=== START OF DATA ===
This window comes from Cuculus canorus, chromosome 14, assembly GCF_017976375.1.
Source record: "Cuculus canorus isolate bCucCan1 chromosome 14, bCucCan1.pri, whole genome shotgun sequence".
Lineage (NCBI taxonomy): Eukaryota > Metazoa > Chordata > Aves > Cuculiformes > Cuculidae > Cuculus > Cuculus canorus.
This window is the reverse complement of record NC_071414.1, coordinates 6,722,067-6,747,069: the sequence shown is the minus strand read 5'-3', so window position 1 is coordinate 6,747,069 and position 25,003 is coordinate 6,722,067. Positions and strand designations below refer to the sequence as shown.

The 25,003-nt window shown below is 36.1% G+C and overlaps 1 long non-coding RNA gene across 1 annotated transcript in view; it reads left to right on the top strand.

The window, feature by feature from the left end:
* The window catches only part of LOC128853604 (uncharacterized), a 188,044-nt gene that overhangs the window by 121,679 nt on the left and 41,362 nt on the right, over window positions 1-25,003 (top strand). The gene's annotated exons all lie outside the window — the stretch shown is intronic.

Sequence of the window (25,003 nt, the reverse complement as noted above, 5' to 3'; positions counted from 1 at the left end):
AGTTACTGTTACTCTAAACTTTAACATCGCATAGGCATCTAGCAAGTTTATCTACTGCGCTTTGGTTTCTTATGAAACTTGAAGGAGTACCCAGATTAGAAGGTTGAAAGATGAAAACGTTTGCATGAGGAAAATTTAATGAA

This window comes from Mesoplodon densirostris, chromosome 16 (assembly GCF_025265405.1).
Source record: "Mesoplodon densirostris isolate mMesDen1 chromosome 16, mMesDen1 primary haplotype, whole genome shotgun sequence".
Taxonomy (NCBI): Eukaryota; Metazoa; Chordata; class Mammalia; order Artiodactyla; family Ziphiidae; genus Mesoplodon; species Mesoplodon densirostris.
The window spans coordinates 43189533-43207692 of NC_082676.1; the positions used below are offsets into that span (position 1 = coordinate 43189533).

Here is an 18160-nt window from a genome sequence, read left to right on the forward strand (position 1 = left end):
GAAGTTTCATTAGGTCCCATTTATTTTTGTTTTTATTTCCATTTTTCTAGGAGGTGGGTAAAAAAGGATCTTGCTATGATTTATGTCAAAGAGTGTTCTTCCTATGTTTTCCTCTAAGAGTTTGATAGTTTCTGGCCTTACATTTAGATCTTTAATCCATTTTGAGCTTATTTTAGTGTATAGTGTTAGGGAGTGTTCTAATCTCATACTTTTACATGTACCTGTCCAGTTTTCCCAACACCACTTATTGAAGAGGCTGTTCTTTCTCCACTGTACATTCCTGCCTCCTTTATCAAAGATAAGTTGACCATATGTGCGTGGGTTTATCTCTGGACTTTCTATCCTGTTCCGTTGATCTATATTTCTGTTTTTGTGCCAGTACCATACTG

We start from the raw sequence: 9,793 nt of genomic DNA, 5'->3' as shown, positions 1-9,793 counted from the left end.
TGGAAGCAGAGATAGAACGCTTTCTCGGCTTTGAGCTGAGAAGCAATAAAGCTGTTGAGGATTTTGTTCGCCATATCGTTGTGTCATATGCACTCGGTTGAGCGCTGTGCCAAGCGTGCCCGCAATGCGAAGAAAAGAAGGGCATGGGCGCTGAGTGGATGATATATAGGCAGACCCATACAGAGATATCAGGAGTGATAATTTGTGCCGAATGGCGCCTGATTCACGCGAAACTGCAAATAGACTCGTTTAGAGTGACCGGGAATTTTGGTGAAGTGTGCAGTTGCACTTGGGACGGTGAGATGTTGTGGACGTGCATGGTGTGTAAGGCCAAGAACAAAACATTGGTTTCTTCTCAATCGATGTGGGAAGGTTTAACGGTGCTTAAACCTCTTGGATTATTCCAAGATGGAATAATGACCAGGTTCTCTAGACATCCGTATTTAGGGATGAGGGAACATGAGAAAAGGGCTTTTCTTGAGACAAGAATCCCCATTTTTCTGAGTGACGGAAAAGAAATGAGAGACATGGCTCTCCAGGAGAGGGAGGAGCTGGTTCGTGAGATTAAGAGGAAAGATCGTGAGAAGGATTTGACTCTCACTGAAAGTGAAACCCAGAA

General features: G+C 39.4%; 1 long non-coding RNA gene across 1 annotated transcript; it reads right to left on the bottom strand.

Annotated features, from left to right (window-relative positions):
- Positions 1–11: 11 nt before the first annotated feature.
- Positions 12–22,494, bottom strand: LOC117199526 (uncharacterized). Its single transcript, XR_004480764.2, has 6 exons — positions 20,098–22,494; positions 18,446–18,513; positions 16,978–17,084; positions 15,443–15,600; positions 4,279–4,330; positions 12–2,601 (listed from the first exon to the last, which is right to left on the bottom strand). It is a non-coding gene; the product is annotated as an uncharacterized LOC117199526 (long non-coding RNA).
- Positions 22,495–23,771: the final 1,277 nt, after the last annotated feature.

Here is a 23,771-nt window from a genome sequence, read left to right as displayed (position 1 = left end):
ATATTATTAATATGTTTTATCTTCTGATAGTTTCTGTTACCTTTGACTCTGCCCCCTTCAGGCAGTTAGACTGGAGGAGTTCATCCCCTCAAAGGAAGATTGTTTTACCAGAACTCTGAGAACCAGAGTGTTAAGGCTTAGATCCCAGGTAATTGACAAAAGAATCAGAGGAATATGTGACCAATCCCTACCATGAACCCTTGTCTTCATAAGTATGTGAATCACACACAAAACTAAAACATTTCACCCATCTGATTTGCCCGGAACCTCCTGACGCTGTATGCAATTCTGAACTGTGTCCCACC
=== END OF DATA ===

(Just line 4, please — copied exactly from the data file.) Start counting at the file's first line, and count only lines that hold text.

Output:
This window is the reverse complement of record NC_071414.1, coordinates 6,722,067-6,747,069: the sequence shown is the minus strand read 5'-3', so window position 1 is coordinate 6,747,069 and position 25,003 is coordinate 6,722,067. Positions and strand designations below refer to the sequence as shown.